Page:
"I enjoyed doing the publicity shot after I had left the most. There was a whole group of BBC personalities, but I enjoyed it because no one could tell me what to wear, as I had already left the series. So , I attended the shoot in a trouser-suit, and the press were livid, and asked if I would be changing, I had great delight in saying, 'No'. " (TV Zone Eighties Special, 1993)

Nicola On...Joining "Dr Who".

"It was the first job I got, although I did have 2 dancing jobs when I left college, but Equity wouldn't accept those in order to allow me to get my Equity Card. So I had to turn those down, and I was only out of college ten days when I was put up for 'Doctor Who' An agent had seen me in college and so he put me up for it, and after about a month I started to realise that I was in with a chance, whereas I had just thought 'well, this will be a fun thing, and you never know they might give me a little part.' The minute I realised I was in with a chance, I took out a cabaret to get an Equity Card (the BBC couldn't give me one); pubs, clubs, hotels, private parties, anywhere I could get contracts, singing and playing the piano. So that's what got me my Equity Card, and the minute I let John (Nathan-Turner) know, I got the job the next day." (DWM, Dec 1986)

" My first day was my most embrassing. We were filming the drowning sequence. We'd built this sort of armour-plated bikini top with the most incredibly thick elastic. We thought it would be terribly safe, and Mark (Strickson) and I were doing the drowning bit, and Mark was saying "okay", and we knew that the next time I was going to surrender as I got to the surface, because we were swallowing a lot of water doing that. And as I came to the surface, I realised I'd fallen out of my bikini top, and on the beach was The Daily Star, and so I went "Uhuh!!", clobbered Mark, and dived back down into the water." (DWM, Dec 1986)

Nicola On...Leaving "Dr Who".

"I didn't really decide to leave the show, in the sense that I had a contract when I joined, which was for three seasons, which I fulfilled. There was a possibility that I, you know, could have stayed another season, they were interested in that. But I fulfilled my contract, and as someone who had just left drama school, to spend that amount of time involved in a series is actually a long time. I was kind of itching to play something else." (Panel Interview, WishCon IV, Nov 1994 )

"I loved the way I was written out. I know a lot of people didn't, but I enjoyed it. I had lunch with John Nathan Turner before we were starting the next series and they were in the process of writing it. And he told me the idea of the trial, and everything they wanted to do. And he said: How did I want to leave the series? And I said 'Well, with a bang!'. Which of course got misquoted in the press. But I wanted something a bit more dramatic than, sort of, shaking hands and wiping a tear away, and going 'Goodbye, Doctor. I'll send you a postcard.', you know. I felt that their relationship demanded something a bit more than that. And when they came up with the idea of the mind transplant, and getting my head shaved and all that, I was like, 'Yes! Great! Drama!' And I really enjoyed it. I mean, I enjoyed having the bald cap and having a chance to change the voice and do something a bit interesting. " (Panel Interview, WishCon IV, Nov 1994 )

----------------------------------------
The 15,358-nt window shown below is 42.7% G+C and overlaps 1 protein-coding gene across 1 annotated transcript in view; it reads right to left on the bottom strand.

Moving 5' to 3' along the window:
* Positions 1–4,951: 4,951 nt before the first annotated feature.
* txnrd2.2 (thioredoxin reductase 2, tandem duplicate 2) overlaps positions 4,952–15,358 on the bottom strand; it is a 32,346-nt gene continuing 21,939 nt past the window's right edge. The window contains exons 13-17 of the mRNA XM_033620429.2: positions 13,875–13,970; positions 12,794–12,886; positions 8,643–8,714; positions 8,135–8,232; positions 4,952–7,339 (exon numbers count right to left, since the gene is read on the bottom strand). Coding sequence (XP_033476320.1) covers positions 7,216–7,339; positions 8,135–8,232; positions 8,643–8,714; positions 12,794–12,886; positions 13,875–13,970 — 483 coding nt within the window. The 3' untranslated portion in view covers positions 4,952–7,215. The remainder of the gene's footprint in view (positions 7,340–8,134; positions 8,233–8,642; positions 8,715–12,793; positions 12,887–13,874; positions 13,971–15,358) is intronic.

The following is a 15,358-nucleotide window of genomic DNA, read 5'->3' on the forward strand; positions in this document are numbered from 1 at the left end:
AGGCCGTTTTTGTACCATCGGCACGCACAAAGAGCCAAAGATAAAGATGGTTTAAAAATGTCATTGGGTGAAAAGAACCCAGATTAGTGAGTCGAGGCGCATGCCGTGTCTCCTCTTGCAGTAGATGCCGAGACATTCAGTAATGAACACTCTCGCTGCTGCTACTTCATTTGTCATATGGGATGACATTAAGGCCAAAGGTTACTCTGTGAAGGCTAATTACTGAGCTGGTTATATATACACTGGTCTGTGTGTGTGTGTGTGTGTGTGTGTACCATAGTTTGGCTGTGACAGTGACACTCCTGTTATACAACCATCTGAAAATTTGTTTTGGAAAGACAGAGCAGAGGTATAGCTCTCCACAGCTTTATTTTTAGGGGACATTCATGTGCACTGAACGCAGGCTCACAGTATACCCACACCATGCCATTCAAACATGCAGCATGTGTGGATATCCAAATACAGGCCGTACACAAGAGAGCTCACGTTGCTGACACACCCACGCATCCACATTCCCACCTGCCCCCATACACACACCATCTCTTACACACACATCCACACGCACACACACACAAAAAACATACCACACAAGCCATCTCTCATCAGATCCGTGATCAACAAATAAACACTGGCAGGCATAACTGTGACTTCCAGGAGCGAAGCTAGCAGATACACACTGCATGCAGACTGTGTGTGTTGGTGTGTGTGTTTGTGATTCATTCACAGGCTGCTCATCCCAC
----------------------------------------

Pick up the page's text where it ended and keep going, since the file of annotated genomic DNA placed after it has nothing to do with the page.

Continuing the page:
"..It was also terribly sad filming the last stories, because although I knew I was going, and everything was agreed and finalised, I couldn't help but feeling sad to be leaving such a team....Because I had come straight out of drama school, which was like a unit, then straight into another group for three years on 'Doctor Who'..suddenly to be out there in the big wide world was scary." (DWM, April 1996)

Nicola On..."Blackadder's Christmas Carol".

"Rowan (Atkinson), actually, is not at all a sort of prankster or a joking person, which is what I'd expected working with him. He's very serious and very quiet..Tony Robinson was sort of, in a way, like the team cheerleader, he sort of gets everybody together and gets everything going. And Ben Elton is really, very much, with Richard Curtis, the driving force behind that team. And we were constantly changing things, in rehearsal. What was in the script was being constantly changed, because little ideas would come up. But working with Rowan was great fun." (Panel Interview, WishCon IV, Nov 1994 )

"Working with Ben Elton was very interesting. I was instructed by the director to go to the loo for two minutes, and come back with the most obnoxious laugh I could find - akin to a machine gun !" (TV Zone Eighties Special, 1993)